Even if you don’t believe an employee’s health condition and request for accommodation are legitimate, you must at least engage in an interactive dialogue. Under some circumstances (e.g., if the need for an accommodation is not obvious), you can ask the employee to provide reasonable medical documentation to confirm the existence of the disability and the need for reasonable accommodation.
Timely engage in “interactive dialogue” with the employee, even if the employee does not “officially” ask for accommodations:
This can be tricky. Under California law, an employer is required to initiate the interactive process when: (1) the employee requests an accommodation; or (2) the employer otherwise becomes aware of the need for an accommodation through a third party or by observation.
For example: Robert was cleaning a window when he fell off a ladder and hurt his hand. Emily, Robert’s supervisor, witnessed the incident. The next day, Robert came back to work with bandages on his hand. Robert never asked for an accommodation but was struggling with his usual manual tasks. As Robert never asked for an accommodation, Emily assumed Robert did not require one.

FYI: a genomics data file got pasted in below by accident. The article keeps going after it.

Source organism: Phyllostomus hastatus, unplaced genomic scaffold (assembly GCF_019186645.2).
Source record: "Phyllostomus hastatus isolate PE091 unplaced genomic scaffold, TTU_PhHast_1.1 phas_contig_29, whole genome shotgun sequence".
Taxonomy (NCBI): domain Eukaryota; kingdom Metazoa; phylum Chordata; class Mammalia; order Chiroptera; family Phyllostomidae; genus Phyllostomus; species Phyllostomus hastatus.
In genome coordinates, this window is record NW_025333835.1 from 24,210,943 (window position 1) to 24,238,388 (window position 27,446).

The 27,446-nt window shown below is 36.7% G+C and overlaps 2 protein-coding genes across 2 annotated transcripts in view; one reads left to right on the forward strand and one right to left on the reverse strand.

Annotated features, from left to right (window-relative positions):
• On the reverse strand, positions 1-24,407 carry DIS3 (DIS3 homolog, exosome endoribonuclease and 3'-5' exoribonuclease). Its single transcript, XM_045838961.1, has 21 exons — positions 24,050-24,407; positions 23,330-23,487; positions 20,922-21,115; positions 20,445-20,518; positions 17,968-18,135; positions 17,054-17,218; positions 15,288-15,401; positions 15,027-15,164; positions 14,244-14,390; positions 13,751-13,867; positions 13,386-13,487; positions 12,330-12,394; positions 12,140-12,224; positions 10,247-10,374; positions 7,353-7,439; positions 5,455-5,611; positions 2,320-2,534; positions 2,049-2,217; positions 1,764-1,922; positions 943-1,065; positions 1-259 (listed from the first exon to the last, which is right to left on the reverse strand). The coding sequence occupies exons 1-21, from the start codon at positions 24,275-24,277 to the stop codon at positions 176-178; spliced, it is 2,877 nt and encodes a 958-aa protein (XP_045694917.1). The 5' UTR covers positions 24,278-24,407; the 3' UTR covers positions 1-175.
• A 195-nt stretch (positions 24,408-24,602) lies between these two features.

Emily assumed wrong. Since Emily witnessed the incident and saw Robert’s bandages she was on notice regarding his possible need for accommodations. Even if Robert did not need accommodations, it was Emily’s duty, as the employer, to engage in the interactive process with Robert to determine whether accommodations could be provided.
Even if the employee is not eligible for protected time off under the Family Medical Leave Act or California Family Rights Act, consider time off as reasonable accommodation:
Family and medical leave laws generally cover employers with 50 or more employees. However, even if you are not a covered employer, you may be large enough and must consider whether protected time off can be provided as a reasonable accommodation (See also 2 CCR 11065(p)(2)(M)).
Don’t rely on the undue hardship defense:
Generally, employers are not required to accommodate a disabled employee or applicant if the accommodation would cause an “undue hardship” to the employer. The term “undue hardship” generally means an accommodation that is unduly costly, extensive or substantial, or that would fundamentally alter the nature of the business’s operation. (See definition and factors to consider in 2 CCR 2 11065(r))